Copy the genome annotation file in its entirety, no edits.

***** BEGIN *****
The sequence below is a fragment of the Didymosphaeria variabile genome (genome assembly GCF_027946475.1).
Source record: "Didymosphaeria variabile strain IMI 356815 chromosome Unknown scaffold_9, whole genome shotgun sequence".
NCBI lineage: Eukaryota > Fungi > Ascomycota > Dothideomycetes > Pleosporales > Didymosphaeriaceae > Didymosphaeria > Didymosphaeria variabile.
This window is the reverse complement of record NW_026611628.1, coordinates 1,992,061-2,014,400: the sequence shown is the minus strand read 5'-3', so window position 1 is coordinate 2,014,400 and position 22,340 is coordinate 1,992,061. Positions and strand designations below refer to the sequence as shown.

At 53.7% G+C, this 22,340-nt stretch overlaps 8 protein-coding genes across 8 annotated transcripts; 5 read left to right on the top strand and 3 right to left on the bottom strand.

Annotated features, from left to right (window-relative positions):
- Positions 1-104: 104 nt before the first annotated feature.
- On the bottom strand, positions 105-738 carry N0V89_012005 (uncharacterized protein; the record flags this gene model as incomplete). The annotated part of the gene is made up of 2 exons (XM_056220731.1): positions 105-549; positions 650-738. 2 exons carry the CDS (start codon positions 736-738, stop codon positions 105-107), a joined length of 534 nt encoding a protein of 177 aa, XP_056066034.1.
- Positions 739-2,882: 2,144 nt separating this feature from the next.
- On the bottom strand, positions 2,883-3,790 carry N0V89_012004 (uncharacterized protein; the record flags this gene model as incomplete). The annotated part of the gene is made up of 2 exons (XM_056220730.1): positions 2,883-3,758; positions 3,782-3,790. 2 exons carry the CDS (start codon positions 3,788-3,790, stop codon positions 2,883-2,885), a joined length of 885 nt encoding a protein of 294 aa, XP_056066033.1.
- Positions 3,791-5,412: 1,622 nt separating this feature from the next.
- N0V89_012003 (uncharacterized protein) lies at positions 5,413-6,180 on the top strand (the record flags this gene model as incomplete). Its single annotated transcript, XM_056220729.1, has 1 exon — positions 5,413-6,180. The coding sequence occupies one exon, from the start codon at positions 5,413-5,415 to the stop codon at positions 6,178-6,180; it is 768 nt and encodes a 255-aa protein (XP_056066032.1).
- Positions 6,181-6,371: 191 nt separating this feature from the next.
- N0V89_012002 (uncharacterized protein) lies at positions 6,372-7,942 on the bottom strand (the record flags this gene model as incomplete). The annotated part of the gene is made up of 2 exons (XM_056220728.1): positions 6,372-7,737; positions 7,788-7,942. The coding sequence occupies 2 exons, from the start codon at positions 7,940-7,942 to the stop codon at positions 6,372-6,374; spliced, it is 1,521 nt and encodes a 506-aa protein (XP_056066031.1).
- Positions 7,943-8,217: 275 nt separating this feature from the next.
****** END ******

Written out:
The sequence below is a fragment of the Didymosphaeria variabile genome (genome assembly GCF_027946475.1).
Source record: "Didymosphaeria variabile strain IMI 356815 chromosome Unknown scaffold_9, whole genome shotgun sequence".
NCBI lineage: Eukaryota > Fungi > Ascomycota > Dothideomycetes > Pleosporales > Didymosphaeriaceae > Didymosphaeria > Didymosphaeria variabile.
This window is the reverse complement of record NW_026611628.1, coordinates 1,992,061-2,014,400: the sequence shown is the minus strand read 5'-3', so window position 1 is coordinate 2,014,400 and position 22,340 is coordinate 1,992,061. Positions and strand designations below refer to the sequence as shown.

At 53.7% G+C, this 22,340-nt stretch overlaps 8 protein-coding genes across 8 annotated transcripts; 5 read left to right on the top strand and 3 right to left on the bottom strand.

Annotated features, from left to right (window-relative positions):
- Positions 1-104: 104 nt before the first annotated feature.
- On the bottom strand, positions 105-738 carry N0V89_012005 (uncharacterized protein; the record flags this gene model as incomplete). The annotated part of the gene is made up of 2 exons (XM_056220731.1): positions 105-549; positions 650-738. 2 exons carry the CDS (start codon positions 736-738, stop codon positions 105-107), a joined length of 534 nt encoding a protein of 177 aa, XP_056066034.1.
- Positions 739-2,882: 2,144 nt separating this feature from the next.
- On the bottom strand, positions 2,883-3,790 carry N0V89_012004 (uncharacterized protein; the record flags this gene model as incomplete). The annotated part of the gene is made up of 2 exons (XM_056220730.1): positions 2,883-3,758; positions 3,782-3,790. 2 exons carry the CDS (start codon positions 3,788-3,790, stop codon positions 2,883-2,885), a joined length of 885 nt encoding a protein of 294 aa, XP_056066033.1.
- Positions 3,791-5,412: 1,622 nt separating this feature from the next.
- N0V89_012003 (uncharacterized protein) lies at positions 5,413-6,180 on the top strand (the record flags this gene model as incomplete). Its single annotated transcript, XM_056220729.1, has 1 exon — positions 5,413-6,180. The coding sequence occupies one exon, from the start codon at positions 5,413-5,415 to the stop codon at positions 6,178-6,180; it is 768 nt and encodes a 255-aa protein (XP_056066032.1).
- Positions 6,181-6,371: 191 nt separating this feature from the next.
- N0V89_012002 (uncharacterized protein) lies at positions 6,372-7,942 on the bottom strand (the record flags this gene model as incomplete). The annotated part of the gene is made up of 2 exons (XM_056220728.1): positions 6,372-7,737; positions 7,788-7,942. The coding sequence occupies 2 exons, from the start codon at positions 7,940-7,942 to the stop codon at positions 6,372-6,374; spliced, it is 1,521 nt and encodes a 506-aa protein (XP_056066031.1).
- Positions 7,943-8,217: 275 nt separating this feature from the next.